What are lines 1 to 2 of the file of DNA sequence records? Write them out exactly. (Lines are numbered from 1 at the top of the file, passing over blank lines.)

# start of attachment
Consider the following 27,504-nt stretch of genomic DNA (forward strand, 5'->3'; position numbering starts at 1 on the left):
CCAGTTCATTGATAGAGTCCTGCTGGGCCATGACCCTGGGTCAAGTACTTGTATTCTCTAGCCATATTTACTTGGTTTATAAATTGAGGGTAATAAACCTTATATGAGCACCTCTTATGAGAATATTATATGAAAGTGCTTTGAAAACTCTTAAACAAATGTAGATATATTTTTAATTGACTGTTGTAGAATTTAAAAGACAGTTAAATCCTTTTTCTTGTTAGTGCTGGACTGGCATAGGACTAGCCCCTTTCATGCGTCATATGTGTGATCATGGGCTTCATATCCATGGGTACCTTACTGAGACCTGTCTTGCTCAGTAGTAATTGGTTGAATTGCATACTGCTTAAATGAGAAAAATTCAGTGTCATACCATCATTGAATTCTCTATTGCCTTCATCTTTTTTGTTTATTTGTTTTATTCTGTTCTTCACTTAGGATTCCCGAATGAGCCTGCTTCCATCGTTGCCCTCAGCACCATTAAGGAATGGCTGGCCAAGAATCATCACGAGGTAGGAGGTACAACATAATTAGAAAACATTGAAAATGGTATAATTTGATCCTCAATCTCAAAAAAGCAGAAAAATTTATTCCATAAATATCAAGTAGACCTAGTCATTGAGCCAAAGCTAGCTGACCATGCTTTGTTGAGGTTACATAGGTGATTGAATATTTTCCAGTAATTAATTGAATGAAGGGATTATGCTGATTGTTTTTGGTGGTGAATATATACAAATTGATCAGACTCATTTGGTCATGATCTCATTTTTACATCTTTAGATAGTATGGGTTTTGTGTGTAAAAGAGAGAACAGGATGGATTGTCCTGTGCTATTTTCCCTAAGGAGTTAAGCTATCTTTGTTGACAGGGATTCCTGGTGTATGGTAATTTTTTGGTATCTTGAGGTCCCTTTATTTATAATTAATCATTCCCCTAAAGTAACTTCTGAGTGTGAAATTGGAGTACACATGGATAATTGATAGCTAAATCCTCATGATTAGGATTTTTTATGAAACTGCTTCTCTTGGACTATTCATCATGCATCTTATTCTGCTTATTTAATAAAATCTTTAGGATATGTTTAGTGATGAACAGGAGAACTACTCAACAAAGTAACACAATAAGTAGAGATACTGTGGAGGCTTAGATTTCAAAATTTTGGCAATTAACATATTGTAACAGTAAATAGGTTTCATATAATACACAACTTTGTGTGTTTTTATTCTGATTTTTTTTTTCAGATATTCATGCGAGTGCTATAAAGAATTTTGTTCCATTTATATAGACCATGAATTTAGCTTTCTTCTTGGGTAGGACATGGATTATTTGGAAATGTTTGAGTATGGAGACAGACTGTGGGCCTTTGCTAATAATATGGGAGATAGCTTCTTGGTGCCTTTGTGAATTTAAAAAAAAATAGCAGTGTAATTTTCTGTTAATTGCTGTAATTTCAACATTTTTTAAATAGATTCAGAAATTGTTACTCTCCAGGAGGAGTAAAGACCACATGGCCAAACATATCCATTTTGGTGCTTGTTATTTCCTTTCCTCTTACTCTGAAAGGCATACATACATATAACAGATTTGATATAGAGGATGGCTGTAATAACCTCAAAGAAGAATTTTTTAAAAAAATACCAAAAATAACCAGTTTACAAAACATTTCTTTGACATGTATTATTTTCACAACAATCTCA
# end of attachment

Consider the following 27,504-nt stretch of genomic DNA (forward strand, 5'->3'; position numbering starts at 1 on the left):
CCAGTTCATTGATAGAGTCCTGCTGGGCCATGACCCTGGGTCAAGTACTTGTATTCTCTAGCCATATTTACTTGGTTTATAAATTGAGGGTAATAAACCTTATATGAGCACCTCTTATGAGAATATTATATGAAAGTGCTTTGAAAACTCTTAAACAAATGTAGATATATTTTTAATTGACTGTTGTAGAATTTAAAAGACAGTTAAATCCTTTTTCTTGTTAGTGCTGGACTGGCATAGGACTAGCCCCTTTCATGCGTCATATGTGTGATCATGGGCTTCATATCCATGGGTACCTTACTGAGACCTGTCTTGCTCAGTAGTAATTGGTTGAATTGCATACTGCTTAAATGAGAAAAATTCAGTGTCATACCATCATTGAATTCTCTATTGCCTTCATCTTTTTTGTTTATTTGTTTTATTCTGTTCTTCACTTAGGATTCCCGAATGAGCCTGCTTCCATCGTTGCCCTCAGCACCATTAAGGAATGGCTGGCCAAGAATCATCACGAGGTAGGAGGTACAACATAATTAGAAAACATTGAAAATGGTATAATTTGATCCTCAATCTCAAAAAAGCAGAAAAATTTATTCCATAAATATCAAGTAGACCTAGTCATTGAGCCAAAGCTAGCTGACCATGCTTTGTTGAGGTTACATAGGTGATTGAATATTTTCCAGTAATTAATTGAATGAAGGGATTATGCTGATTGTTTTTGGTGGTGAATATATACAAATTGATCAGACTCATTTGGTCATGATCTCATTTTTACATCTTTAGATAGTATGGGTTTTGTGTGTAAAAGAGAGAACAGGATGGATTGTCCTGTGCTATTTTCCCTAAGGAGTTAAGCTATCTTTGTTGACAGGGATTCCTGGTGTATGGTAATTTTTTGGTATCTTGAGGTCCCTTTATTTATAATTAATCATTCCCCTAAAGTAACTTCTGAGTGTGAAATTGGAGTACACATGGATAATTGATAGCTAAATCCTCATGATTAGGATTTTTTATGAAACTGCTTCTCTTGGACTATTCATCATGCATCTTATTCTGCTTATTTAATAAAATCTTTAGGATATGTTTAGTGATGAACAGGAGAACTACTCAACAAAGTAACACAATAAGTAGAGATACTGTGGAGGCTTAGATTTCAAAATTTTGGCAATTAACATATTGTAACAGTAAATAGGTTTCATATAATACACAACTTTGTGTGTTTTTATTCTGATTTTTTTTTTCAGATATTCATGCGAGTGCTATAAAGAATTTTGTTCCATTTATATAGACCATGAATTTAGCTTTCTTCTTGGGTAGGACATGGATTATTTGGAAATGTTTGAGTATGGAGACAGACTGTGGGCCTTTGCTAATAATATGGGAGATAGCTTCTTGGTGCCTTTGTGAATTTAAAAAAAAATAGCAGTGTAATTTTCTGTTAATTGCTGTAATTTCAACATTTTTTAAATAGATTCAGAAATTGTTACTCTCCAGGAGGAGTAAAGACCACATGGCCAAACATATCCATTTTGGTGCTTGTTATTTCCTTTCCTCTTACTCTGAAAGGCATACATACATATAACAGATTTGATATAGAGGATGGCTGTAATAACCTCAAAGAAGAATTTTTTAAAAAAATACCAAAAATAACCAGTTTACAAAACATTTCTTTGACATGTATTATTTTCACAACAATCTCA